“Well, I will look at this, talk to my spouse about it, and see what we can do.”; “I have a long time before I retire. I will do it later.”; “I know I need to.”; I have been talking to people about starting retirement savings since 2006 when I started working at the Board of Retirement. Those three responses are by far the most common that I receive when trying to explain the importance of beginning a plan. Most people know it is essential to have a retirement account and actually to put money into it. The hold-up with many people is deciding to start. We can use any excuse we would like, but the truth is that no decision is a decision, and it is almost always wrong.
In the US, the Boomer generation is the first generation to have moved away from retirement through pensions through their employers. Until the 1980s, most American workers relied on a Defined Benefit plan provided by their employer. Basically, you work for a company for 30 years, and at retirement, that company would continue to pay you based on years of service and your ending salary. But in the 1980s, 401(k) accounts became the dominant retirement source for American workers. The difference is that 401(k) and 403(b) are defined contribution accounts, which means that the employee is responsible for providing for the account. While your employer can still contribute to your account, the decision-making for how the account is invested and the contribution rate is up to the worker. Because of this shift now, many decisions need to be made by the individual worker, which leads to no decisions being made.
The defined contribution account needs time and consistency to grow to the level a person would need in retirement. So deciding to start your retirement is critical. Time is your friend or enemy, depending on when you begin saving. If you are in your 20s, then time is your friend. You can start saving a small amount consistently, be invested in the markets, and watch the power of compounding interest do a lot of the heavy lifting. But on the flip side, if you are in your 50s, then time is not a good friend. Time will still help do some of the liftings, but you will have to do a lot more work through higher contributions and catch-up contributions to get you to the levels you need in retirement. The closer you get to retirement age, the more work you have to do, and time is almost working against you.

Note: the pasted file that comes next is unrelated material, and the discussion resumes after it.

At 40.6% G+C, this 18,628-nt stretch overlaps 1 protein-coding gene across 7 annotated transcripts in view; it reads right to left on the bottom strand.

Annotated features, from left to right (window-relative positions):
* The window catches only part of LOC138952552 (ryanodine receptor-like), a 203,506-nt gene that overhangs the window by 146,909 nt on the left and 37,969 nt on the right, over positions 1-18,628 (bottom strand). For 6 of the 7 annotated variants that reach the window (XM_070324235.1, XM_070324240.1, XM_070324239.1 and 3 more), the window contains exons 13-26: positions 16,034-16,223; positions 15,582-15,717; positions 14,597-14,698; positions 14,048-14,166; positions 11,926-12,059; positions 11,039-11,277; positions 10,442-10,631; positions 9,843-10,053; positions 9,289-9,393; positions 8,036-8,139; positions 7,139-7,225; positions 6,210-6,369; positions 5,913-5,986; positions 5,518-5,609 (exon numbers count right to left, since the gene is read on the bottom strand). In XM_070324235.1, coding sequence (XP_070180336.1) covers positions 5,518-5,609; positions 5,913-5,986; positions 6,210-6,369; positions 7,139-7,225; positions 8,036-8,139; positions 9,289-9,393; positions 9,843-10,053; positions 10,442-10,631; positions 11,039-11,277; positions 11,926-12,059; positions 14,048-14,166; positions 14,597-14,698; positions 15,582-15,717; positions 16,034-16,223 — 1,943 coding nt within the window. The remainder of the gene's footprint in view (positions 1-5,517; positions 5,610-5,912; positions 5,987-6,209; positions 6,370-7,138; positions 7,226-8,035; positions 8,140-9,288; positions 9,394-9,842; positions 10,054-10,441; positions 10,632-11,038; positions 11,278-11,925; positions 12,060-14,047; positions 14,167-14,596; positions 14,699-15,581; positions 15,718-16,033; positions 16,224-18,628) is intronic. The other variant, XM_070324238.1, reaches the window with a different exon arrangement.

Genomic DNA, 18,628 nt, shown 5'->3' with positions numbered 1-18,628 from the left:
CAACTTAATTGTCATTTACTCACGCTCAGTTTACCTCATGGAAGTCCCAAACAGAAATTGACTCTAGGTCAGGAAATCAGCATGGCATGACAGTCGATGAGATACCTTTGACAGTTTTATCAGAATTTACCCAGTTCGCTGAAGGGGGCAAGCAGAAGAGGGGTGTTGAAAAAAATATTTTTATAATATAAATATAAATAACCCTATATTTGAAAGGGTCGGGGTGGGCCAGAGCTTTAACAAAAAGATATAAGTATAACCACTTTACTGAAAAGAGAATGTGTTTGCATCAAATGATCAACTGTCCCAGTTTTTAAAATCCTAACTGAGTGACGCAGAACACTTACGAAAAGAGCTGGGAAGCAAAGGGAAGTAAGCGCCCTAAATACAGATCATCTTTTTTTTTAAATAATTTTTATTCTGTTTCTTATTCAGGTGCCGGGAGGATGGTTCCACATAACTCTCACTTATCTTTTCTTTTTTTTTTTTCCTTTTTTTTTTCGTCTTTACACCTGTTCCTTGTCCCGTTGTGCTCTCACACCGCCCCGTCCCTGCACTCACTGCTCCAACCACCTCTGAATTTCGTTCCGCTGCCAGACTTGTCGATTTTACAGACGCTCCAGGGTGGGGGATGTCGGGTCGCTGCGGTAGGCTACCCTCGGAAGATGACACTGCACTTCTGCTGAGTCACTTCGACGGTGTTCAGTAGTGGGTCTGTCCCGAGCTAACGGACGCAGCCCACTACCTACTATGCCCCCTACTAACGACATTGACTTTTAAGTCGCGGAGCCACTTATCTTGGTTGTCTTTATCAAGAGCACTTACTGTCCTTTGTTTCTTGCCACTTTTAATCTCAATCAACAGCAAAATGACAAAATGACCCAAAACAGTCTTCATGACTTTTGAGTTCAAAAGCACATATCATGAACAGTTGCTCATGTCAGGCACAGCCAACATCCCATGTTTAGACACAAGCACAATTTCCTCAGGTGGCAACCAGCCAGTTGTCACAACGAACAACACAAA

Now that most employers put the responsibility of retirement savings on to the employee, it is in your best interest to start as soon as possible, save as much as possible, and be as consistent as possible. Define Contribution accounts can benefit individuals more significantly than a traditional pension since you are gaining the time value of your investments. Still, to achieve that benefit, you have to decide on starting to save.